Kanavu – Where Dreams are Built

In the words of Paulo Freire, Brazilian educator, activist, philosopher, and author of Pedagogy of the Oppressed:

Self deprecation is … characteristic of the oppressed, which derives from their internalization of the opinion the oppressors hold of them.  So often do they hear that they are good for nothing, know nothing and are incapable of learning anything – that they are sick, lazy, and unproductive – that in the end they become convinced of their own unfitness. 

They call themselves ignorant and say the ‘professor’ is the one who has knowledge and to whom they should listen… 

Almost never do they realize that they, too, ‘know things’ they have learned in their relations with the world and with other women and men.

Such is the nature of the battle for Kanavu, a non-traditional school for Adivasi children in the Wayanad district of north Kerala that, according to its founder, K.J. Baby, aims to “not only educate [Adivasi children], but also cultivate a sense of pride in themselves.”  There is no official curriculum for this school, no classrooms, no syllabus, no rote-learning, no memorization-driven exams.  The teachers are the students, and the students are the teachers – quite literally, as the school is now run by graduates of the program, who do everything from managing the school to teaching.  Inherently, the school is, in Freirean terms, liberatory in nature:

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Op-Ed: Migration and its Discontents

There is no doubt that the issues of migration and urbanization within India are wrought with controversy.  In the case of rural-urban migration, which is overwhelmingly the case, the impact on the social, economic, and psychological structure of villages and cities, both on a macro and micro level, is significant. 

In my experience within the Adivasi, rural communities of Gujarat, migration holds a sense of urgent promise, of a future with exponential financial dividends for the family.  Local community members themselves believe that village life is inferior to that of urban India, and that migration / urbanization leads to social and economic development, both on an individual and community level.  Therefore, instead of looking inwards by initiating local-resource driven campaigns for the development of their respective villages, local inhabitants tend to look outward, towards the city.  Rural communities, therefore, come to signify stagnation, whereas the city comes to represent progress, opportunity, and most importantly, money.  Artisanship, agricultural expertise, and other local-level skills atrophy as community members come to regard these skills as unvaluable, or in many cases, unmarketable, in comparison to more the more “lucrative” skills necessary for “urban jobs.”  This mentality, I believe, is a self-destructive one, as it leads to the devaluation and decomposition of potentially rich local resources within the rural landscape.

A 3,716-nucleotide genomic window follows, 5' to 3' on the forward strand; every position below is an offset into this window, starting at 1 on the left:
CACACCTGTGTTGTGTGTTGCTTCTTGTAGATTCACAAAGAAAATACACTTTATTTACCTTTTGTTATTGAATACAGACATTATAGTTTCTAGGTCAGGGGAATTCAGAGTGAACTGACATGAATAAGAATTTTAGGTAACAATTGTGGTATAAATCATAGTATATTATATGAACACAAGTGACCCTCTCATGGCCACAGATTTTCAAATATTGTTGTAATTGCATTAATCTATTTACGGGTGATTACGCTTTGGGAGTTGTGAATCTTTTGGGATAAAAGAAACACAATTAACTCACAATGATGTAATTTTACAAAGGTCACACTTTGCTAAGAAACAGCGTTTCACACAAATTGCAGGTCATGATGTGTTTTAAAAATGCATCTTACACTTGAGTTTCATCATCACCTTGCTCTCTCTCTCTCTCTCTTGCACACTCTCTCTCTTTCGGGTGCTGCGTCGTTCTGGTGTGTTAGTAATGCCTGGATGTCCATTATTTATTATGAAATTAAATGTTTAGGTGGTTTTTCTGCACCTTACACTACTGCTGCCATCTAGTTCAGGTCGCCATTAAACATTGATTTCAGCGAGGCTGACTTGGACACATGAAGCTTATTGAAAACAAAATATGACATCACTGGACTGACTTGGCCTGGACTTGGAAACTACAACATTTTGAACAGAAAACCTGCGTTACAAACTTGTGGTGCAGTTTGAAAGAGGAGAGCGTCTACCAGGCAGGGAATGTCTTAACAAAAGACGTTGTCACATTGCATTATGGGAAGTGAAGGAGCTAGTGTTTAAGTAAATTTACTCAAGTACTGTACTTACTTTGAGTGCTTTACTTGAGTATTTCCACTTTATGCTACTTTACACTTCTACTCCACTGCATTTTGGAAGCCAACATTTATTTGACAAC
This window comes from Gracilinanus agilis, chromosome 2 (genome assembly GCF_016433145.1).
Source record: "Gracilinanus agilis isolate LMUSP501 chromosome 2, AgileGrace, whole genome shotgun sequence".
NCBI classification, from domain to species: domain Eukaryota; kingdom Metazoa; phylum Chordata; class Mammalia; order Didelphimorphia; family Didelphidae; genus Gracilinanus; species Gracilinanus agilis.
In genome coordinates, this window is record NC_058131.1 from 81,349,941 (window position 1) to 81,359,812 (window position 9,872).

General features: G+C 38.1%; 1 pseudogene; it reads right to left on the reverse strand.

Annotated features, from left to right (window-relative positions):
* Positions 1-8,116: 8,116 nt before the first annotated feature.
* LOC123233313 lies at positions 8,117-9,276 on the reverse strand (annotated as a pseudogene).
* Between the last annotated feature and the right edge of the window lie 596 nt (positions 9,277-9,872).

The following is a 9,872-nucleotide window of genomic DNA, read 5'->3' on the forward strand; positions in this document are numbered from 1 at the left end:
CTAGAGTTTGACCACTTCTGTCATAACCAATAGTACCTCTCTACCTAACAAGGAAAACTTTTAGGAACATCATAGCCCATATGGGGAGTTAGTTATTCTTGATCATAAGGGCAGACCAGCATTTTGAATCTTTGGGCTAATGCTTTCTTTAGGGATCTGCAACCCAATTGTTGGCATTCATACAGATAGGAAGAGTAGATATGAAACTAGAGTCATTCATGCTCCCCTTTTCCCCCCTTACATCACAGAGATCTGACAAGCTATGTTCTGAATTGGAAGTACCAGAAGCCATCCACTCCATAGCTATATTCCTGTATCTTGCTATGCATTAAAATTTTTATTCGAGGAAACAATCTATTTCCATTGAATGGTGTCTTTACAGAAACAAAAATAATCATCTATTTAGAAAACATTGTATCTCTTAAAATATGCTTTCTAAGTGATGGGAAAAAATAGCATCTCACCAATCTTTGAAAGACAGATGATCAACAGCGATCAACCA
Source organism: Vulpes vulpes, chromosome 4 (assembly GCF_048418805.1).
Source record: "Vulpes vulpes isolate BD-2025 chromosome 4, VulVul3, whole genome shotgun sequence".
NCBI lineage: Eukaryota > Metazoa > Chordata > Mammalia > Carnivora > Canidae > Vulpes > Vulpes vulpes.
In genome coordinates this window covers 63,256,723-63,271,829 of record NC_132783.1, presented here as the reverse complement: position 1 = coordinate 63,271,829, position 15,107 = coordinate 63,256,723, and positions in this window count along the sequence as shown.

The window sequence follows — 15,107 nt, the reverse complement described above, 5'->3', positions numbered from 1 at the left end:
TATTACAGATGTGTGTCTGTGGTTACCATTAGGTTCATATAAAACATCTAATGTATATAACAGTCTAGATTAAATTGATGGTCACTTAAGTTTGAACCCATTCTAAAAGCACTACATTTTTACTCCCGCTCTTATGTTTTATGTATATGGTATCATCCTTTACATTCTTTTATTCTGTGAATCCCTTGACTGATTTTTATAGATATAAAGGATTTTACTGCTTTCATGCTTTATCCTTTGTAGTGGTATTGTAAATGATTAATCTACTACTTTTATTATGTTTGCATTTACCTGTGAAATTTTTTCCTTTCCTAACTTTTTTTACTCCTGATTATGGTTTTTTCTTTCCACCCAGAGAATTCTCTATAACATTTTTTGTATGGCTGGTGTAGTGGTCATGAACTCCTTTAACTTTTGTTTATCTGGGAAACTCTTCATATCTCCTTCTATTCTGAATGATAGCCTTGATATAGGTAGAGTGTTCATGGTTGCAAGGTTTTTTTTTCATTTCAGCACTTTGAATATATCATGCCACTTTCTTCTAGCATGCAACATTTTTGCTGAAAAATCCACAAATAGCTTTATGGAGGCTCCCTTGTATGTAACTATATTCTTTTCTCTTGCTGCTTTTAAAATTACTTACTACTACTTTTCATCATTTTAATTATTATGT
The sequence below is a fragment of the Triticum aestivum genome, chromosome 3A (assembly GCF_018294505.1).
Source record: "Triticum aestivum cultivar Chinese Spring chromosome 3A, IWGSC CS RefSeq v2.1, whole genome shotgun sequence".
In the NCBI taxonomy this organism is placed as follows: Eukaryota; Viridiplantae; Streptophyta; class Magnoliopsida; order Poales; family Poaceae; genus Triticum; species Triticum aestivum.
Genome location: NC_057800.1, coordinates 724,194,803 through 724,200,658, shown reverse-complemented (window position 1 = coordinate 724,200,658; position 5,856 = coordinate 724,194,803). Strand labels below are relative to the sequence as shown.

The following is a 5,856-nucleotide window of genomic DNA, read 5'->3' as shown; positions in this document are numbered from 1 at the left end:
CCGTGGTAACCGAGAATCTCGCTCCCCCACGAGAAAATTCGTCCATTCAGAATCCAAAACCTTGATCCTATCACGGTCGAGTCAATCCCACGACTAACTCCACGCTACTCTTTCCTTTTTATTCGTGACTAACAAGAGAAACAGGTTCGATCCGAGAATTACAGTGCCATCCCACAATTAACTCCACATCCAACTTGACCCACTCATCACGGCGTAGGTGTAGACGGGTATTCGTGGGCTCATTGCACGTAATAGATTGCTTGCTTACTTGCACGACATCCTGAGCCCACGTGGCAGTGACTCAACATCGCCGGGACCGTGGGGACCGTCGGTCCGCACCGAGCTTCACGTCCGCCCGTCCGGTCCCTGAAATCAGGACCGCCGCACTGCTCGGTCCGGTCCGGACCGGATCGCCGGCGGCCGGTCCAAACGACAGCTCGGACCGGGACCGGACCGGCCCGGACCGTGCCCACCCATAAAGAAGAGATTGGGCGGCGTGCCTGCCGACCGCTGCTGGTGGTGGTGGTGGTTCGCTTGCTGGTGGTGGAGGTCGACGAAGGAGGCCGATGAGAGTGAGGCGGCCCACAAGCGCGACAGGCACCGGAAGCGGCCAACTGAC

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A social entrepreneur for all time

Today I’d like to introduce you to one of my heroes, Baba Amte. He died a few weeks ago on February 8th at the opus of his life, Anandavan. I was fortunate to visit him several times during my work in India, and have this short piece to share with you all.

Anandavan, meaning forest of bliss, was created by an amazing man named Baba Amte more than 60 years ago. He was a well-to-do lawyer who left his trade to work with organizing landless laborers and scavengers against the rampant oppression of his time. One day he was walking on the road and saw a man lying on the side of the road with worms eating out the sockets where his eyes once were. The man was a leper, completely outcast from Indian society, left to rot away in his miserable existence. When Baba saw him he ran away in fear. Later, he was so ashamed by how he reacted that he decided to do something for leprosy victims. He got a land grant from the government, on an old mining quarry- of barren and rocky land. Today due to the hard work of thousands of leprosy patients they have transformed that place into a utopia for sufferers of all types- leprosy patients, disabled people, unemployed people, dalits and tribals. At present about 5,000 people live there and it has achieved recognition as a town of its own right with its own gram panchayat.

Baba Amte has been awarded basically everything that the Indian government and the State of Maharashtra can give, as well as many international awards. This man rose above governmental glamour and mainstream recognition and stuck to his principles. He had no qualms about returning any of his awards in protest of government policies. Most famous of which, he returned the Padmabhushan to the Indian government in protest of the Narmada Dam project. In fact he was one of the first along with Medha Patkar to lead the opposition to the Narmada Dam.

On one of my trips to Anandavan, I was able to take a group of youth from the Adivasi village in which I was working. During our visit to Anandavan we were very fortunate to meet Baba on the road as he was being pushed on his rolling bed around the campus for his evening walk. For the past 50 years he and his wife have gone on a morning and evening walk together religiously.

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